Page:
11 Nov Personal space in marriage and relationships
It’s one of the most common underlying issues that couples bring to therapy.
Not necessarily the presenting problem, but certainly an underlying and very powerful influence on how whatever is going on is being handled. And it’s a crucial dynamic of all relationships that couples must learn to navigate well if they want relationship success.
I’m talking about personal space. More accurately, about how partners in a relationship often have conflicting needs when it comes to how much space (separateness) and closeness (togetherness) they need their relationship to provide.
These respective (and often opposing) needs create a constant “tug of war” that all couples find themselves wresting with (whether they realise it’s happening or not), and with varying degrees of collaboration and success.
If you’ve ever worked in an air conditioned office, you’ve probably experienced what happens when different people share the same air conditioned space. Someone sets the thermostat to a temperature that feels “just right”. Then someone else feels too hot or too cold, and adjusts the thermostat up or down. Then the first person feels too hot or too cold, and adjusts it again. It’s hard to find a perfect temperature that keeps everybody feeling “just right”.
In relationships, personal space is similar: you have your own unique “thermostat setting” that determines how much personal space feels “right” for you. And so does your partner. Marriage researchers believe it’s all about reducing anxiety and feeling safe. And often, your respective needs don’t completely align.
You’re most likely to notice this when your relationship gets a little tough, and stress levels rise. This is the time when each of you will automatically seek out the closeness or distance that, for you, feels most comfortable and “right”.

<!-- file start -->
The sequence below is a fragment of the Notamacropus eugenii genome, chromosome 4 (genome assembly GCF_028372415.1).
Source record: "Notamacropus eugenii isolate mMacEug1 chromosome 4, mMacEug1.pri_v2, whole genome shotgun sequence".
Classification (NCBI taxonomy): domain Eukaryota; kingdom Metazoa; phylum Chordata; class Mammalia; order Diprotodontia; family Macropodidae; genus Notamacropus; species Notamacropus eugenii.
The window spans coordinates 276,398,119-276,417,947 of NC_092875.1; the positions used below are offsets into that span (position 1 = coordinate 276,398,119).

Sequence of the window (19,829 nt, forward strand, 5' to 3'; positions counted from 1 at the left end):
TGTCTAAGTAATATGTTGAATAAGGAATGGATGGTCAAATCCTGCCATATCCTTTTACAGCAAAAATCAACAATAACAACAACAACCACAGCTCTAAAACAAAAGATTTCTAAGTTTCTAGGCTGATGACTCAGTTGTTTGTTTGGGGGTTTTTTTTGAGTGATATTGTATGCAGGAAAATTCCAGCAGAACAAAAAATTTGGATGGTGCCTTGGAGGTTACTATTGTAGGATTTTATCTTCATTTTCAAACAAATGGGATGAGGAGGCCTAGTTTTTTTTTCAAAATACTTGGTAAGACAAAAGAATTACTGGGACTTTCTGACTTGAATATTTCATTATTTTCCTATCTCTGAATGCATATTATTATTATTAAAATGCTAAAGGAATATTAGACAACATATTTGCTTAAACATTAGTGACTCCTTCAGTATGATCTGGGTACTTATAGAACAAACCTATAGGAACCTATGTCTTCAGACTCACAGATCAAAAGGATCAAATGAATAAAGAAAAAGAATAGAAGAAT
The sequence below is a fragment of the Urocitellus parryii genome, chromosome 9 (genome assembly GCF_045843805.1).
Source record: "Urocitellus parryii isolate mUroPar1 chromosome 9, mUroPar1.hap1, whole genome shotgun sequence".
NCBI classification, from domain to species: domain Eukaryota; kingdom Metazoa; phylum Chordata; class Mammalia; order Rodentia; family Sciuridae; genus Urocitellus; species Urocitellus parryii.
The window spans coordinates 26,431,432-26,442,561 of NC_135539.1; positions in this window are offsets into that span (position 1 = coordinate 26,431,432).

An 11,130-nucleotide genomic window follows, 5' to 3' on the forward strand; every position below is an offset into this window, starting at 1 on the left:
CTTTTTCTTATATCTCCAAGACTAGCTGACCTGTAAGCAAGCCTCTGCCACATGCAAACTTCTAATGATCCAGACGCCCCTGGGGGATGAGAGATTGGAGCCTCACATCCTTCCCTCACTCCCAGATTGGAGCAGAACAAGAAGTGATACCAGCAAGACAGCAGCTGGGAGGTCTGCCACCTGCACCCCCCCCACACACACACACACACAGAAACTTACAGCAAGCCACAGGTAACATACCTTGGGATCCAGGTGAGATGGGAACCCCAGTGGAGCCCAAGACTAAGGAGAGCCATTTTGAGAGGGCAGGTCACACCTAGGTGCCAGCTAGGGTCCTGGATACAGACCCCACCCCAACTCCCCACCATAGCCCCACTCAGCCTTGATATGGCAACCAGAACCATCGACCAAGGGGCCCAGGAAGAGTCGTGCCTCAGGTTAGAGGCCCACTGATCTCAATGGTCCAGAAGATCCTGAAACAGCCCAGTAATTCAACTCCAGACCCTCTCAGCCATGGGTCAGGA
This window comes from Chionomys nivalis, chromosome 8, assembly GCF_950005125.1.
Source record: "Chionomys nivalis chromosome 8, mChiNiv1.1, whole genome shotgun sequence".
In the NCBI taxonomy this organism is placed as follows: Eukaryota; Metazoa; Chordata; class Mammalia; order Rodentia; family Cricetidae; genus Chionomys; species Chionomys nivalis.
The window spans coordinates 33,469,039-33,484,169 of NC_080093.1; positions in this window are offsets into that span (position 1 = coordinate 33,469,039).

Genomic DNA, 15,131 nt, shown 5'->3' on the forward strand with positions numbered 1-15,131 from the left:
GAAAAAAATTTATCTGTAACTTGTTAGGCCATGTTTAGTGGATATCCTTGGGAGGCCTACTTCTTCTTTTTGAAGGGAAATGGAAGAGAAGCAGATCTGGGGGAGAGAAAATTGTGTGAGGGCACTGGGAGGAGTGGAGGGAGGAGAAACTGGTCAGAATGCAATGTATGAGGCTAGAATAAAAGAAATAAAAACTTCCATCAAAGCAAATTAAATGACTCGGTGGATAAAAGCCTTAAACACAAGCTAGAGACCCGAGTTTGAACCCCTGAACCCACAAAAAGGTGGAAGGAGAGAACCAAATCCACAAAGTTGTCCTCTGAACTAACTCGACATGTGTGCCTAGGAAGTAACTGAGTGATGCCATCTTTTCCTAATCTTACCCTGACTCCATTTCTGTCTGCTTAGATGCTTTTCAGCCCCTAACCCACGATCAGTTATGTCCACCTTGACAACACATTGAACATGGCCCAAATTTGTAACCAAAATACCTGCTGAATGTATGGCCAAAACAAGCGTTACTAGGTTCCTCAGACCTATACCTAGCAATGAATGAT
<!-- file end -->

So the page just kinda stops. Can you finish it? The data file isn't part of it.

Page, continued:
You may feel squashed by your partner and feel a strong need to withdraw from the relationship and find more space. Or you may feel unsettled with too much distance and feel compelled to pursue him or her, because your partner is too far away. This might be in a literal sense (physical space) and also most likely in a less tangible sense (emotional space).
For partners to build relationships that thrive, they need to navigate their way through their respective needs for “separateness and togetherness”. The most important first step is to appreciate that neither partner is right or wrong. You’re just different.
Talk about it. Be curious about what your partner needs (his or her behaviour will be already telling you, as you’re probably aware). Look inside yourself and become more aware of how personal space works for you. Respect this. Respect your partner’s unique “thermostat setting” too.
Talk about it again. Make adjustments to how you both do things. Let go a little, even if you don’t usually do so. Move closer, even if you’d normally pull away. Changing patterns is essential for couples who want their relationship to thrive. As a couple it’s your shared task to navigate a way forward that helps both of you meet essential needs, whilst developing mutual courage to compromise when you can.